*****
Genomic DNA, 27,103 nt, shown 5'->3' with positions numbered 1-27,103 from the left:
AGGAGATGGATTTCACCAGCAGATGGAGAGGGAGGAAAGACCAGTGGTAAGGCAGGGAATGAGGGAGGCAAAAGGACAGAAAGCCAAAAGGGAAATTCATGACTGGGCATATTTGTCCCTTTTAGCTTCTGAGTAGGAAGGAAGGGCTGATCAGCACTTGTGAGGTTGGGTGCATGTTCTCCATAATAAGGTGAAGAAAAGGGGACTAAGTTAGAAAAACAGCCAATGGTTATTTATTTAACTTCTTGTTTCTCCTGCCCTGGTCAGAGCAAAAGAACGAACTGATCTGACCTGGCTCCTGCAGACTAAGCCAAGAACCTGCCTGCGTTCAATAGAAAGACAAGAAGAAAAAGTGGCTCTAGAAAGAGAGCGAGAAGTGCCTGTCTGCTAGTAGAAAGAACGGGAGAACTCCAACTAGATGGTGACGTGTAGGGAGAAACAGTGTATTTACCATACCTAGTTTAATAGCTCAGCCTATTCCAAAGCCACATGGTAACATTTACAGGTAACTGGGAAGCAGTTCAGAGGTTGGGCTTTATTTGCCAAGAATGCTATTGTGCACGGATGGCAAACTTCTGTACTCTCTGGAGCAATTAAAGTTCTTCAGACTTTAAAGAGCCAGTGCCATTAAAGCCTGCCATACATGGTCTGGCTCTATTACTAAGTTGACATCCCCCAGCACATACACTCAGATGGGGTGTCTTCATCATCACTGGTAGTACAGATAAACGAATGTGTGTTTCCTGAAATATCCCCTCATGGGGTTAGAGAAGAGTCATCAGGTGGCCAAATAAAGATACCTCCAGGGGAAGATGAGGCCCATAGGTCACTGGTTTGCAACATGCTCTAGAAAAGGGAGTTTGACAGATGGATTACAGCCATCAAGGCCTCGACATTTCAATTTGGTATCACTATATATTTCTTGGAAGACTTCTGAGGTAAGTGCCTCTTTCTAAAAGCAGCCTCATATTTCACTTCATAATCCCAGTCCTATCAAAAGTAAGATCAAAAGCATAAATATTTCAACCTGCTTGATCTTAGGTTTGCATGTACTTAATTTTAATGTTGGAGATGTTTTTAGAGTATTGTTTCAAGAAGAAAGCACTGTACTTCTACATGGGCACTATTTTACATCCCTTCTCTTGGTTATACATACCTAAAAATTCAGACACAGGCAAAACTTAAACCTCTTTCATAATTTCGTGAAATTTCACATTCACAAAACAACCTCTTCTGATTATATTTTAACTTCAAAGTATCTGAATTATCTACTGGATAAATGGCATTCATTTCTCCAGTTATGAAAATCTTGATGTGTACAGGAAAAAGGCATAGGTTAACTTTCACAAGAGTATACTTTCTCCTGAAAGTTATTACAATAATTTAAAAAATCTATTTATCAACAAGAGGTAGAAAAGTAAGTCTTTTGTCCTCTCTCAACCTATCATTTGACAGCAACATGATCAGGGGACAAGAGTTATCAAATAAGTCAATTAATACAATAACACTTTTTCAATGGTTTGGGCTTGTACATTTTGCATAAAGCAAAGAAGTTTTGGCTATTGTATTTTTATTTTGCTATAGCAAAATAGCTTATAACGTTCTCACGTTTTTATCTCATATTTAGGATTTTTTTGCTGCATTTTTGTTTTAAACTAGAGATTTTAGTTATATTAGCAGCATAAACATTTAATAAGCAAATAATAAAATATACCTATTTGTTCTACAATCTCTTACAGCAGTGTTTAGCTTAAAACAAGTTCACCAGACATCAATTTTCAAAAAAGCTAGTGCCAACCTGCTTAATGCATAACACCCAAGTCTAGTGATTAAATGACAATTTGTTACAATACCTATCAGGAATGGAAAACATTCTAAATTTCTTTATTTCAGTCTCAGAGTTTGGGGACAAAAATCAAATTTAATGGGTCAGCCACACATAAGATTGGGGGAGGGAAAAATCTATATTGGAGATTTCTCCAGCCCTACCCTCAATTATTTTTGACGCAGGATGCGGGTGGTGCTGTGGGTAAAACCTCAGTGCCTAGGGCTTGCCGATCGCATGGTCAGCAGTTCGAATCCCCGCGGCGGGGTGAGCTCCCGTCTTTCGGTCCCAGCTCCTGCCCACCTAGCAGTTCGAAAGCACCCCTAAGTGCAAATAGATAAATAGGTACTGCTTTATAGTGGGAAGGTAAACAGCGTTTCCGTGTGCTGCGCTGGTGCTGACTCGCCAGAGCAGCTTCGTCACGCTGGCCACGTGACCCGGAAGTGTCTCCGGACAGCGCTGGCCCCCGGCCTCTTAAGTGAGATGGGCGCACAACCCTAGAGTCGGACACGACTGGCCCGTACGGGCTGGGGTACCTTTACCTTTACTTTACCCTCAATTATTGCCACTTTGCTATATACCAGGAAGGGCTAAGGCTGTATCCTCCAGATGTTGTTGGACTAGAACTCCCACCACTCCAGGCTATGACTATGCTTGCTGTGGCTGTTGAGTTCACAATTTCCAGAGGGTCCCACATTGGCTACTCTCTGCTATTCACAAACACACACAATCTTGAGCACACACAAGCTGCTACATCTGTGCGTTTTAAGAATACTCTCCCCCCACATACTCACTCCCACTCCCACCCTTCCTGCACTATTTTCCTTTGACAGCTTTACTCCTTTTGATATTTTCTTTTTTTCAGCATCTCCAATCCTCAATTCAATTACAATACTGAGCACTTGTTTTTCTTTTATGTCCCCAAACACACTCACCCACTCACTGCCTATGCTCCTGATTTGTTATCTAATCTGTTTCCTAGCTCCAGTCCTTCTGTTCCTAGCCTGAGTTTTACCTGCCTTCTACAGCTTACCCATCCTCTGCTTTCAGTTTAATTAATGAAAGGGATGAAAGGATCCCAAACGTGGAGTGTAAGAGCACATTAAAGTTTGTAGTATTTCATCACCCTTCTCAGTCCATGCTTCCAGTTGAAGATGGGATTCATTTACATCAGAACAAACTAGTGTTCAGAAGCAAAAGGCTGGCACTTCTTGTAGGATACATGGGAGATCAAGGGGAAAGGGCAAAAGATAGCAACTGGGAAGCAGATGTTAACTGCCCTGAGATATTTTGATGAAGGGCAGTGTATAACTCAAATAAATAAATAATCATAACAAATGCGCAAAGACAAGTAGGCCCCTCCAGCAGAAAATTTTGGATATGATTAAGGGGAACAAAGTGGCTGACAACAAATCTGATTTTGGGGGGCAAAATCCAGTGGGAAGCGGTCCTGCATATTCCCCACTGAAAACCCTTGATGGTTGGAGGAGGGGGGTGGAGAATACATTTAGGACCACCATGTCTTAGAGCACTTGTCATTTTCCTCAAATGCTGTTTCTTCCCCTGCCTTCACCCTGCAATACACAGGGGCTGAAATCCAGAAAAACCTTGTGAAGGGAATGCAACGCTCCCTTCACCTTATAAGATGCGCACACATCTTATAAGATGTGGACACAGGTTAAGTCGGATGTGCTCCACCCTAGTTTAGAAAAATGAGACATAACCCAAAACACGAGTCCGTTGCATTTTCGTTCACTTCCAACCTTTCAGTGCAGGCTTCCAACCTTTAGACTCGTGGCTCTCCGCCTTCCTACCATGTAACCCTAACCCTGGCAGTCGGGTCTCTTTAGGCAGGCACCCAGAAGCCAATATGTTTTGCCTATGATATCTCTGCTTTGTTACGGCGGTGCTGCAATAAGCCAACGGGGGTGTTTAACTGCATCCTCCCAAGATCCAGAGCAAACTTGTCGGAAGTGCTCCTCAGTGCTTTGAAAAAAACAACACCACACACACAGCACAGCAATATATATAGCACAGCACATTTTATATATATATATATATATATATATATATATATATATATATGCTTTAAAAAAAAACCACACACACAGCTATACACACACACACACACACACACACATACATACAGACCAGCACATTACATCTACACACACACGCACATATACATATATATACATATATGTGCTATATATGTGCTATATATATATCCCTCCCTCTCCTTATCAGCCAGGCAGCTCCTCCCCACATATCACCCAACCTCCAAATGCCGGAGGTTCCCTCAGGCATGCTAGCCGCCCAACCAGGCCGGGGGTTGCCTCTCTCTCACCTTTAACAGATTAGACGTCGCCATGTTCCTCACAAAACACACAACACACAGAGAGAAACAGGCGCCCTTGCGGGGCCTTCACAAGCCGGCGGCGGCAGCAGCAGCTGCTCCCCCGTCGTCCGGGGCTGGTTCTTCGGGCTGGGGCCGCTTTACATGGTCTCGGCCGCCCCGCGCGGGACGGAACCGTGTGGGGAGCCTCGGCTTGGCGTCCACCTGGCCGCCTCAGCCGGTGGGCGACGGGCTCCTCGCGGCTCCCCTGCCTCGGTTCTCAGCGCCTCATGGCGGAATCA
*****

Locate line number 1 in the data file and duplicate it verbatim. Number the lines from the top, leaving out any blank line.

Genomic DNA, 27,103 nt, shown 5'->3' with positions numbered 1-27,103 from the left: